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June 4, 2022- This was a day for traveling the spectrum. Breakfast at Zeke’s was a time for recognizing that there will be a lot more to bringing about a Green Energy program than just cutting fossil fuel use on paper. Electric vehicles need those same fossil fuels in order to produce electricity, at least for now. I won’t argue the need to cut down on widespread use of fossil fuels. Towards that end, I am keeping my own vehicle in the best condition. Eventually, I will either get a hybrid or alt-fuel vehicle or live somewhere where a vehicle is not necessary.

Mid-day, a group of us discussed building vibrant communities and contributing to social transformation. These themes can only be realized by bringing people together, across points of view and by building on common ground. This is not as trite as many people seem to think, but it does entail some consistent hard work. Baha’is believe that consultation entails listening to what might, at first blush, seem objectionable points of view, and though we do not support those practices which would harm others or deny human rights, the mere expression of a viewpoint does not, in and of itself lead to tyranny. Once a point of view is expressed, it should be regarded as no longer the property of the person who expressed it, but as belonging to the group.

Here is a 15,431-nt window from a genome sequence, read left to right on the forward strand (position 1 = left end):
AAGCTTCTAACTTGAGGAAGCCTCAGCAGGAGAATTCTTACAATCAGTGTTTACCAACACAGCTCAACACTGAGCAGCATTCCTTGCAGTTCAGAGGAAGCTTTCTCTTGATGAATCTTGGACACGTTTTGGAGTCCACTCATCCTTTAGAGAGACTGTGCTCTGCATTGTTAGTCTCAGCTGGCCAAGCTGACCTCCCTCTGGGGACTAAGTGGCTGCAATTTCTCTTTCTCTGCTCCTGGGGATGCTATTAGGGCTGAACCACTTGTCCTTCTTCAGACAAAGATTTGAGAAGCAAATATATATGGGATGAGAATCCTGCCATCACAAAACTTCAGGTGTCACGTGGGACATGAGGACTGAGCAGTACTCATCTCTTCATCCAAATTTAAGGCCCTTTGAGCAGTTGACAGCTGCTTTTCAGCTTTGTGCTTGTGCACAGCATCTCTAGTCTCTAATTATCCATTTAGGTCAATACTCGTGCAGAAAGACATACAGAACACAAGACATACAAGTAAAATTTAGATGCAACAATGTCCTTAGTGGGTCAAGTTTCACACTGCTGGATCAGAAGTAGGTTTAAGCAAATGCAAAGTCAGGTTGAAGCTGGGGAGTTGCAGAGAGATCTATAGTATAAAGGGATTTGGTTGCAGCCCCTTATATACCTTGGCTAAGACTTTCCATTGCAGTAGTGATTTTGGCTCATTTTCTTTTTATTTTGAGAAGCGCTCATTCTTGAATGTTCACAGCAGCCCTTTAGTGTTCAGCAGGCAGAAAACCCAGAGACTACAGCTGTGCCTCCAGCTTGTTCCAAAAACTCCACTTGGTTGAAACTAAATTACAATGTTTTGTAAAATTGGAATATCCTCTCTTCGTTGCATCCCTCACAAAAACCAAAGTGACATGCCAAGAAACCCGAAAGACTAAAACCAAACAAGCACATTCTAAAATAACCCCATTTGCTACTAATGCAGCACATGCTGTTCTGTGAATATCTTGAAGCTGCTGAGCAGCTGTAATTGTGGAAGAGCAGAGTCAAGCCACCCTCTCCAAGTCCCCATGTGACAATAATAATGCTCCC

The final part of the day was spent helping a group of progressives at a community picnic. There were several booths, which highlighted such themes as registering to vote, banning Dark Money in political campaigns and tightening restrictions on sales of firearms to those assessed as mentally ill. I will help any group that is about the betterment of society and the preservation of Human Rights-which are God-given rights. I didn’t have to do much , but helping to break down the event was much appreciated. I even re-united a woman with her open-toed sandals.

Helping to transform society will be a lengthy process, requiring patience and perseverance- as well as an imperturbable open-mindedness.